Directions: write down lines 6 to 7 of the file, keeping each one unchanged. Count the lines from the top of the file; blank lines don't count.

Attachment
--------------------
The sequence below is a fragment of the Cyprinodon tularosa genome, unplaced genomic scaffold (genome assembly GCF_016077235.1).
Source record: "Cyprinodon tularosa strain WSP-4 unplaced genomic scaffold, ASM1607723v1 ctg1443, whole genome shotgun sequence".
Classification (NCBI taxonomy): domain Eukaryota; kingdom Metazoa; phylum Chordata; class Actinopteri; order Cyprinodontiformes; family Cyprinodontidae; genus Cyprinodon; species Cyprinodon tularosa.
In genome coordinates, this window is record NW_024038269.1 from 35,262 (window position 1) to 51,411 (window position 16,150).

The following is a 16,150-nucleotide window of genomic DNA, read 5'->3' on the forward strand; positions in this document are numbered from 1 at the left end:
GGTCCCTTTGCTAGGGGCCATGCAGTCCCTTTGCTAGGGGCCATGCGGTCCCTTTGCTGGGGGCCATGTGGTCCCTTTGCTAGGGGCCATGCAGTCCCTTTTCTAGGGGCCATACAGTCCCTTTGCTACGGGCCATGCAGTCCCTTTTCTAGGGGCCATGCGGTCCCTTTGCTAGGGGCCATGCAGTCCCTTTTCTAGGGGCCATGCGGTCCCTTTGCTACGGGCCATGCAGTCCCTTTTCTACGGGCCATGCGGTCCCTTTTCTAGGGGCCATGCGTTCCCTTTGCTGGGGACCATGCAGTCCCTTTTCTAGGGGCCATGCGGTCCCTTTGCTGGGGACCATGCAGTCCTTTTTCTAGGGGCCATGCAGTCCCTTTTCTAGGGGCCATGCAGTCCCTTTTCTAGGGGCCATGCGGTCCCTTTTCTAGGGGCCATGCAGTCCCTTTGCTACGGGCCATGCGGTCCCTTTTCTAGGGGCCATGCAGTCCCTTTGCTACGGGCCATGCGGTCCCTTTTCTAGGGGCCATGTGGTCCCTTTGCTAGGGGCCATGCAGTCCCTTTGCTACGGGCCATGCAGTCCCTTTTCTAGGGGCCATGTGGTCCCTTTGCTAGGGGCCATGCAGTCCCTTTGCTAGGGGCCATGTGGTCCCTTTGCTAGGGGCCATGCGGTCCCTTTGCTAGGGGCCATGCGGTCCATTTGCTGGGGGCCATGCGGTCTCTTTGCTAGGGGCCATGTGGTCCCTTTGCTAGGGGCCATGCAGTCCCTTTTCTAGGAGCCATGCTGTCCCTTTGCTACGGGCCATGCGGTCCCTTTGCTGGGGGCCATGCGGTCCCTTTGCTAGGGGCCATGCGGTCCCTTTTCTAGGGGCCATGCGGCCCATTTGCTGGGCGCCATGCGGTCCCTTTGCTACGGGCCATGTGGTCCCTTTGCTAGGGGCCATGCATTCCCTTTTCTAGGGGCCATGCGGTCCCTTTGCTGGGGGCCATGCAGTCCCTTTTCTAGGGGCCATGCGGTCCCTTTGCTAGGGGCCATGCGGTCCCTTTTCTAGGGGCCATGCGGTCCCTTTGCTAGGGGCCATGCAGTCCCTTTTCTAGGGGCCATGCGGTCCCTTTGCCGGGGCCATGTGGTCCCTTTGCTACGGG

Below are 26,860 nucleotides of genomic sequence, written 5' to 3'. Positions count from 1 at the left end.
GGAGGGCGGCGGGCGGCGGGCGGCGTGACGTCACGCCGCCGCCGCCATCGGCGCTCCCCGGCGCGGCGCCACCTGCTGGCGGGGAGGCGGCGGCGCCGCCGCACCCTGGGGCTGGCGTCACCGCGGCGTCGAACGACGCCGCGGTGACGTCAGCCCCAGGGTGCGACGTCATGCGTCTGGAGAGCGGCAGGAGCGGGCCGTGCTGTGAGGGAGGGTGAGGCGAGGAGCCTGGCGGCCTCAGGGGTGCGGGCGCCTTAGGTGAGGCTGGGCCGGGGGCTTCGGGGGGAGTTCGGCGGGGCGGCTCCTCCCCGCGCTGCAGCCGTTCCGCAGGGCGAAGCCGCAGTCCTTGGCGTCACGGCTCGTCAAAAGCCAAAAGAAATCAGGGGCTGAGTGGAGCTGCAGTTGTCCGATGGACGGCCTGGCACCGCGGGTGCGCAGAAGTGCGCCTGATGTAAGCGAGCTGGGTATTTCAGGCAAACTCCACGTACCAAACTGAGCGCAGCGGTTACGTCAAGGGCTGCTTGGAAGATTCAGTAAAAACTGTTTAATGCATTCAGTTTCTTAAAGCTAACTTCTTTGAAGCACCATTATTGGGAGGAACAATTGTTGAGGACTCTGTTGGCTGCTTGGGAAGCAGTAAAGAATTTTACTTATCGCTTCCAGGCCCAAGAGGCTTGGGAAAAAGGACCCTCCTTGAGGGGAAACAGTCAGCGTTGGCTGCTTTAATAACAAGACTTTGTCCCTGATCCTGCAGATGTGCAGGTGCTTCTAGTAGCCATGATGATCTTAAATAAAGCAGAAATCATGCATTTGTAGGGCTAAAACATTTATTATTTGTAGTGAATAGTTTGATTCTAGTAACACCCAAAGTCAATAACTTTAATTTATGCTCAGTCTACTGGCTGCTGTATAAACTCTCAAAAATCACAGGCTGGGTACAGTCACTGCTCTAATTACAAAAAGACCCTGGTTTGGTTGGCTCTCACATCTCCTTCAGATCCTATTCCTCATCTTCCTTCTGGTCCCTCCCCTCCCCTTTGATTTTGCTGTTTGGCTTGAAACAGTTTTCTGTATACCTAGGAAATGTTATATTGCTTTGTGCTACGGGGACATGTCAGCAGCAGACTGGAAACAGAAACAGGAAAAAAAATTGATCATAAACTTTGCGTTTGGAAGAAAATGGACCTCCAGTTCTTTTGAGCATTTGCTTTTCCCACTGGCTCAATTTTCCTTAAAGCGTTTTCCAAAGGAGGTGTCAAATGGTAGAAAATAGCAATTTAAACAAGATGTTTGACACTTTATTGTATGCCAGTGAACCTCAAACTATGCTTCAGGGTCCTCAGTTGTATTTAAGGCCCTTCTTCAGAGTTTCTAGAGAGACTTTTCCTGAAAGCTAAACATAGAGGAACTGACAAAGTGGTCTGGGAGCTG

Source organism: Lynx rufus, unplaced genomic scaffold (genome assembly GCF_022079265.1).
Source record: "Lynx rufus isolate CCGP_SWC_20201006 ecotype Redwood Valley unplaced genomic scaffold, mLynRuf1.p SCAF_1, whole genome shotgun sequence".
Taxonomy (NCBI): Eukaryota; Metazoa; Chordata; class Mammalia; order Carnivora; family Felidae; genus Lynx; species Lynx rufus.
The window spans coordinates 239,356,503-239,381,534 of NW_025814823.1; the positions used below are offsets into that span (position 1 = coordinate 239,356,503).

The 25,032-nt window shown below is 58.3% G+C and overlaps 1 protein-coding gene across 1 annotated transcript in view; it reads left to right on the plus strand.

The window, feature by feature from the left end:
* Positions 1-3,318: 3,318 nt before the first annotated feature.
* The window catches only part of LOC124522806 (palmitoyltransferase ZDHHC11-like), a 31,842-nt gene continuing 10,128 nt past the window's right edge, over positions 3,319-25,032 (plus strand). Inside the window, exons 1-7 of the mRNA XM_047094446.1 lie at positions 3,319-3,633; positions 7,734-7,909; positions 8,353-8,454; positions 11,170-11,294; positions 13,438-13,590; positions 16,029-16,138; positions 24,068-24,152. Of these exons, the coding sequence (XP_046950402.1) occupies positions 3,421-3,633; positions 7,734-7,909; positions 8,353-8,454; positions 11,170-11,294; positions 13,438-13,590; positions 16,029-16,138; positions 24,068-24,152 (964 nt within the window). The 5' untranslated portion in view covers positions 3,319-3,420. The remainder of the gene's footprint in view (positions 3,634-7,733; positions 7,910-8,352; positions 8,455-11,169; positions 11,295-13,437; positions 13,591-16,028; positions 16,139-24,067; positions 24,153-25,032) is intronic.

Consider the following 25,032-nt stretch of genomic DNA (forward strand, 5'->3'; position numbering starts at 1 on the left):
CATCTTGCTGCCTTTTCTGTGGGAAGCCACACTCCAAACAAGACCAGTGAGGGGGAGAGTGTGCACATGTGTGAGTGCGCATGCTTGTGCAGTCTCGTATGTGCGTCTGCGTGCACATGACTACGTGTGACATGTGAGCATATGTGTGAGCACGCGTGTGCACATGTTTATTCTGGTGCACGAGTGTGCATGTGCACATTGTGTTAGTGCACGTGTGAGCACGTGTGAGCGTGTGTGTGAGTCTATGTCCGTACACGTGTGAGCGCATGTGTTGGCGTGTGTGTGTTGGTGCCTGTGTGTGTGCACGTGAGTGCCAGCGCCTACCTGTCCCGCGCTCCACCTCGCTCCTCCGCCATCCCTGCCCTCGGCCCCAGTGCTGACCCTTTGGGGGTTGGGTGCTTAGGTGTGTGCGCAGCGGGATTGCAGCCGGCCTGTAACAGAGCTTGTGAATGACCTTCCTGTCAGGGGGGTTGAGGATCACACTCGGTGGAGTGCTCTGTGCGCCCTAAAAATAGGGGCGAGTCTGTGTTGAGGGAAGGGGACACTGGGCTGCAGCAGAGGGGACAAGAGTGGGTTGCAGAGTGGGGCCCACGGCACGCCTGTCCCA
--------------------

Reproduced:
GGTCCCTTTGCTAGGGGCCATGCAGTCCCTTTGCTAGGGGCCATGCGGTCCCTTTGCTGGGGGCCATGTGGTCCCTTTGCTAGGGGCCATGCAGTCCCTTTTCTAGGGGCCATACAGTCCCTTTGCTACGGGCCATGCAGTCCCTTTTCTAGGGGCCATGCGGTCCCTTTGCTAGGGGCCATGCAGTCCCTTTTCTAGGGGCCATGCGGTCCCTTTGCTACGGGCCATGCAGTCCCTTTTCTACGGGCCATGCGGTCCCTTTTCTAGGGGCCATGCGTTCCCTTTGCTGGGGACCATGCAGTCCCTTTTCTAGGGGCCATGCGGTCCCTTTGCTGGGGACCATGCAGTCCTTTTTCTAGGGGCCATGCAGTCCCTTTTCTAGGGGCCATGCAGTCCCTTTTCTAGGGGCCATGCGGTCCCTTTTCTAGGGGCCATGCAGTCCCTTTGCTACGGGCCATGCGGTCCCTTTTCTAGGGGCCATGCAGTCCCTTTGCTACGGGCCATGCGGTCCCTTTTCTAGGGGCCATGTGGTCCCTTTGCTAGGGGCCATGCAGTCCCTTTGCTACGGGCCATGCAGTCCCTTTTCTAGGGGCCATGTGGTCCCTTTGCTAGGGGCCATGCAGTCCCTTTGCTAGGGGCCATGTGGTCCCTTTGCTAGGGGCCATGCGGTCCCTTTGCTAGGGGCCATGCGGTCCATTTGCTGGGGGCCATGCGGTCTCTTTGCTAGGGGCCATGTGGTCCCTTTGCTAGGGGCCATGCAGTCCCTTTTCTAGGAGCCATGCTGTCCCTTTGCTACGGGCCATGCGGTCCCTTTGCTGGGGGCCATGCGGTCCCTTTGCTAGGGGCCATGCGGTCCCTTTTCTAGGGGCCATGCGGCCCATTTGCTGGGCGCCATGCGGTCCCTTTGCTACGGGCCATGTGGTCCCTTTGCTAGGGGCCATGCATTCCCTTTTCTAGGGGCCATGCGGTCCCTTTGCTGGGGGCCATGCAGTCCCTTTTCTAGGGGCCATGCGGTCCCTTTGCTAGGGGCCATGCGGTCCCTTTTCTAGGGGCCATGCGGTCCCTTTGCTAGGGGCCATGCAGTCCCTTTTCTAGGGGCCATGCGGTCCCTTTGCCGGGGCCATGTGGTCCCTTTGCTACGGG

Below are 26,860 nucleotides of genomic sequence, written 5' to 3'. Positions count from 1 at the left end.